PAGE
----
Chair of Pit River Tribe slams federal raid of marijuana operation


Federal and local authorities raided the marijuana farm on the XL Rancheria in California on July 8, 2015. Photo by Bruce Brown / Facebook

The Pit River Tribe of California is defending its marijuana operation after a raid by federal authorities last week.

Chairman Mickey Gemmill, Jr. said the tribe opened High Desert Farms to grow marijuana for medicinal use, a practice that is legal in the state. He called the July 8 raid a complete surprise because the U.S. Attorney's Office knew about the operation.

“The Pit River Tribe is very experienced at operating within highly regulated industries,” Gemmill said. “We’ve managed a well-regulated gaming facility for 19 years and felt very comfortable creating a robust regulatory environment for the medical marijuana program.”

“We have been transparent in our conversations with the federal government and made no secret of our intent to exercise our sovereignty in the manner we believe appropriate,” he added “We consulted with the U.S. Attorney’s Office prior to implementing our ordinance and continued to consult with that office and other government officials throughout its implementation.”


A view of the marijuana farm on the XL Rancheria in California. Photo from U.S. Attorney's Office

Gemmill also slammed the Bureau of Indian Affairs for taking part in the raid, in which more than 12,000 marijuana plants and more than 100 pounds of processed marijuana were seized from the XL Rancheria, a reservation that is home to the Pit River Tribe, and the Alturas Rancheria, the home of another tribe.

“We are very disappointed with the decision of the Bureau of Indian Affairs, as the lead federal agency, to descend on sovereign land with an army of nearly fifty law enforcement officers,” said Gemmill. “That the BIA would take such a disrespectful approach to an Indian tribe on its own land is a serious assault to the tribe’s right to self-governance.”

According to Gemmill, some tribal members were injured during the raid. He said some were arrested although U.S. Attorney Benjamin B. Wagner last week said no charges are pending against anyone.


A view of the greenhouses that were used to grow marijuana on the XL Rancheria in California. Photo from U.S. Attorney's Office

"This action was especially appalling given that some tribal members were subjected to excessive police force, severely injured and arrested during the search," Gemmill said. “We believe that it is important to remind the BIA of its responsibility to protect Indian tribes, not to undermine legitimate tribal efforts to create jobs and improve the health and welfare of tribal members."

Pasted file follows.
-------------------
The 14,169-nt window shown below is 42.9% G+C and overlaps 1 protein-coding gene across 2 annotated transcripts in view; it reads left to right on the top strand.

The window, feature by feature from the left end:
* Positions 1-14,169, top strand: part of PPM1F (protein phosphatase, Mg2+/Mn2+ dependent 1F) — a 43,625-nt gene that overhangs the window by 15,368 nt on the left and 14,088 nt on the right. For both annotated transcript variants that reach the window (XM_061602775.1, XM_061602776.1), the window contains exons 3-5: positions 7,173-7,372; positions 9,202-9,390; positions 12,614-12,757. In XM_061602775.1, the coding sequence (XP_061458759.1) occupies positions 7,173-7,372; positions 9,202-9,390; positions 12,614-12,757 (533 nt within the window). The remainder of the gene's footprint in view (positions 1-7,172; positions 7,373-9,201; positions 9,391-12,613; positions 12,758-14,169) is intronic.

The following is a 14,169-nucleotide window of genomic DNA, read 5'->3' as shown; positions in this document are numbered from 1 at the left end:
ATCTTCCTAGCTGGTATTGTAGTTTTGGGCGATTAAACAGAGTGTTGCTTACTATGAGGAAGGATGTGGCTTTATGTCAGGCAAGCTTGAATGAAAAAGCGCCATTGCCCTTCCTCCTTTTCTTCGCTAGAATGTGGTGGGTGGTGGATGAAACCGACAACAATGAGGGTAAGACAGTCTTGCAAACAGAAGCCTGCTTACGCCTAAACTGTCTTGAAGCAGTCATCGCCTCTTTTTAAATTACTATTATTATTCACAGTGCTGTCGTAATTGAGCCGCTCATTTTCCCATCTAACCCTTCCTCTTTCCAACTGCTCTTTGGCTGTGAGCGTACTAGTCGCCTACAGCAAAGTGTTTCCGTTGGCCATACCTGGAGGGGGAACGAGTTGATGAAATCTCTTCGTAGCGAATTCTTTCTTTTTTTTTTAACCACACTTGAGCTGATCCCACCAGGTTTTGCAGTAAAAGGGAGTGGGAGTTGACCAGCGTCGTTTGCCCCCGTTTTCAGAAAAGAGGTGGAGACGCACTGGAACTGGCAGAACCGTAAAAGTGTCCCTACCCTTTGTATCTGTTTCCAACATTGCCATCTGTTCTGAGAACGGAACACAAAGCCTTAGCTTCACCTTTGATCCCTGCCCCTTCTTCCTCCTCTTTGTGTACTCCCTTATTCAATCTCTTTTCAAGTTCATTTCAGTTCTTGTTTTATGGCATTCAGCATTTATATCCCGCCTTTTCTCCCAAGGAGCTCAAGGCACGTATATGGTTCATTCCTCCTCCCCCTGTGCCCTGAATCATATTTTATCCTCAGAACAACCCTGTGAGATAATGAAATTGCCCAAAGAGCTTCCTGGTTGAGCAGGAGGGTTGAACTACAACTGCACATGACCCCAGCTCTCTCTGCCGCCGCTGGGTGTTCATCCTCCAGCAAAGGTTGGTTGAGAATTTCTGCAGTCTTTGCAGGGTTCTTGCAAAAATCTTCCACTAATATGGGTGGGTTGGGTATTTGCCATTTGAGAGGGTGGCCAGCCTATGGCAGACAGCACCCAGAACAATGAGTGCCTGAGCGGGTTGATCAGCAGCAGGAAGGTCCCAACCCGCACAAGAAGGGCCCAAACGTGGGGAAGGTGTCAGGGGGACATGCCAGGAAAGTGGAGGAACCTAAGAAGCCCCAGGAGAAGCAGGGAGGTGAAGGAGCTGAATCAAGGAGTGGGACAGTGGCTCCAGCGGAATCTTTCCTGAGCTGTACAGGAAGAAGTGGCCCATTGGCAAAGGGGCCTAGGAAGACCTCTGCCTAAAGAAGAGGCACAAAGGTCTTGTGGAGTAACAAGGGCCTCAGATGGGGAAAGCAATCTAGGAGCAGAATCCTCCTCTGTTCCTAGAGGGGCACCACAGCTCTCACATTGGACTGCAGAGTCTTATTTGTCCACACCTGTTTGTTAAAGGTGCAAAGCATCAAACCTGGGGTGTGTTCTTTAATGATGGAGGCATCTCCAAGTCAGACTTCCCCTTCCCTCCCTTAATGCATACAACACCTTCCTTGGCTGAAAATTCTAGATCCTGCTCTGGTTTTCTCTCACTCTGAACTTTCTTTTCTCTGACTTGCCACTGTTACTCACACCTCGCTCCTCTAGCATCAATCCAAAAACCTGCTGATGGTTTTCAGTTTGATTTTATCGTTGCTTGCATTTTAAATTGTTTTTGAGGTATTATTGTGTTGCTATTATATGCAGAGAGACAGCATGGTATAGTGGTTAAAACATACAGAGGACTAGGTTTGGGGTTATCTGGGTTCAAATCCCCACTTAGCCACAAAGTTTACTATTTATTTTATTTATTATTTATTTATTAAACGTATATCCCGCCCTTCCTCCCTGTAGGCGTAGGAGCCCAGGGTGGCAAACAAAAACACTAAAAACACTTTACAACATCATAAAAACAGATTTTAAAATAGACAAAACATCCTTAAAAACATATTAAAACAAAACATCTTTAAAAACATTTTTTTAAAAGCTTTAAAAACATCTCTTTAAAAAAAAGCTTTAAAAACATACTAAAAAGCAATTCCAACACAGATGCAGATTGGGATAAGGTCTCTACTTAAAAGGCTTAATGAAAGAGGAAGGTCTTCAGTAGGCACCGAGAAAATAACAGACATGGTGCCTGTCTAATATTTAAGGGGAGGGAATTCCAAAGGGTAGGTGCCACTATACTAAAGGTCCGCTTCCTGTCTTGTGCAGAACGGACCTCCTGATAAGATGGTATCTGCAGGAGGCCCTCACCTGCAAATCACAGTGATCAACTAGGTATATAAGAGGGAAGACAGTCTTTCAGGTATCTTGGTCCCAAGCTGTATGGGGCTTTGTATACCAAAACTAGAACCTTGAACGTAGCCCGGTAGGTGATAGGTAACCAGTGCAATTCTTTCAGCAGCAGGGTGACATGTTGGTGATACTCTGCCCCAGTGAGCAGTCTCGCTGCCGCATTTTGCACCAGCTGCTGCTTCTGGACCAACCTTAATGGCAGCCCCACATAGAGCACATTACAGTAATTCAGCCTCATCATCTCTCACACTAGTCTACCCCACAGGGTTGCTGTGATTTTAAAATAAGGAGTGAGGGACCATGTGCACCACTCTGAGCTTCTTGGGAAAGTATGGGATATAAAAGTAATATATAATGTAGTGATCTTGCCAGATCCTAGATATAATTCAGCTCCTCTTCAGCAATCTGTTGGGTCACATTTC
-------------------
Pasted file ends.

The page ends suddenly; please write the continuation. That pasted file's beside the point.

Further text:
Wagner's office has characterized the tribe's farm as a large, commercial-style business. According to an affidavit filed in federal court by a BIA special agent, the facility on the XL Rancheria had about 40 greenhouses, each capable of cultivating about 1,000 marijuana plants.

"The volume of marijuana that the XL facility alone was capable of producing, estimated at approximately 40,000-60,000 plants, far exceeds any prior known commercial marijuana grow operation anywhere within the 34-county Eastern District," Wagner's office said.

However, there was no information in the affidavit that suggested the tribe was selling, or planning to sell, marijuana for any other reason than medicinal.

Gemmill said the drug is highly regulated under tribal law. Membership applications to High Desert Farms were reviewed to ensure they were submitted by qualified patients, he said. Each plant was assigned to an individual patient and can be tracked to ensure compliance.

Gemmill also distanced his tribe's operation from that of the Alturas Rancheria, whose members are locked in a long-running leadership dispute. Siblings Phillip Del Rosa and Wendy Del Rosa -- who are the primary members of that tribe -- do not agree on cultivating marijuana and Wendy encouraged federal authorities to raid the operation.

The affidavit, on the other hand, stated that both tribes were being "financed" by Jerry Montour, a Native entrepreneur from Canada. However, that claim was based on conversations with Wendy Del Rosa and information from two unidentified, confidential sources who saw Montour on the Alturas Rancheria but not on the XL Rancheria.

Relevant Documents:
Department of Justice Policy Statement Regarding Marijuana Issues in Indian Country (October 2014)

Related Stories
Native entrepreneur from Canada funded tribal marijuana grows (7/10)
Alturas Rancheria leadership dispute helped spur marijuana bust (7/9)
Authorities seize marijuana from tribal operations in California (7/8)

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